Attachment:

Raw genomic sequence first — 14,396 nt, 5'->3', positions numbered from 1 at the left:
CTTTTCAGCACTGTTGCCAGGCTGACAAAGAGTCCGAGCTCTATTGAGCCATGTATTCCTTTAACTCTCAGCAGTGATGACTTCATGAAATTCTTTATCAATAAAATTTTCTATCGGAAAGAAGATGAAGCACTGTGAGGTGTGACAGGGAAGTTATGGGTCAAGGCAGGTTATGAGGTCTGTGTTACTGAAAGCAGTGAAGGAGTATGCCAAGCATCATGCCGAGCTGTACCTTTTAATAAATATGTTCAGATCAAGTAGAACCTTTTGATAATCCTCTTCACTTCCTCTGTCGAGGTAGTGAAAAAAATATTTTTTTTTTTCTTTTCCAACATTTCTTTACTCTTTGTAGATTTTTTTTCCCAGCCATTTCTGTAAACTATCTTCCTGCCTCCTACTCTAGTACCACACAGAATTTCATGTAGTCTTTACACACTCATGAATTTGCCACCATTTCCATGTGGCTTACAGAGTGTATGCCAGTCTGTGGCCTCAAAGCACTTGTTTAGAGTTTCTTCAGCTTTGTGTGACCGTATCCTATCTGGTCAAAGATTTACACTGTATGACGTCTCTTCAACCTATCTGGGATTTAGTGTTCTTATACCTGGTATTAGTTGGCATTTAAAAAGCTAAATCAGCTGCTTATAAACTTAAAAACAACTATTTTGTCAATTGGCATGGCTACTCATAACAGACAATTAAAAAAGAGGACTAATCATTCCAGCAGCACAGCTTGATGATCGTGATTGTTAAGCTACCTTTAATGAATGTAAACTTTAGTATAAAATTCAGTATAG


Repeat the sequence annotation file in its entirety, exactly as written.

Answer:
Raw genomic sequence first — 14,396 nt, 5'->3', positions numbered from 1 at the left:
CTTTTCAGCACTGTTGCCAGGCTGACAAAGAGTCCGAGCTCTATTGAGCCATGTATTCCTTTAACTCTCAGCAGTGATGACTTCATGAAATTCTTTATCAATAAAATTTTCTATCGGAAAGAAGATGAAGCACTGTGAGGTGTGACAGGGAAGTTATGGGTCAAGGCAGGTTATGAGGTCTGTGTTACTGAAAGCAGTGAAGGAGTATGCCAAGCATCATGCCGAGCTGTACCTTTTAATAAATATGTTCAGATCAAGTAGAACCTTTTGATAATCCTCTTCACTTCCTCTGTCGAGGTAGTGAAAAAAATATTTTTTTTTTTCTTTTCCAACATTTCTTTACTCTTTGTAGATTTTTTTTCCCAGCCATTTCTGTAAACTATCTTCCTGCCTCCTACTCTAGTACCACACAGAATTTCATGTAGTCTTTACACACTCATGAATTTGCCACCATTTCCATGTGGCTTACAGAGTGTATGCCAGTCTGTGGCCTCAAAGCACTTGTTTAGAGTTTCTTCAGCTTTGTGTGACCGTATCCTATCTGGTCAAAGATTTACACTGTATGACGTCTCTTCAACCTATCTGGGATTTAGTGTTCTTATACCTGGTATTAGTTGGCATTTAAAAAGCTAAATCAGCTGCTTATAAACTTAAAAACAACTATTTTGTCAATTGGCATGGCTACTCATAACAGACAATTAAAAAAGAGGACTAATCATTCCAGCAGCACAGCTTGATGATCGTGATTGTTAAGCTACCTTTAATGAATGTAAACTTTAGTATAAAATTCAGTATAG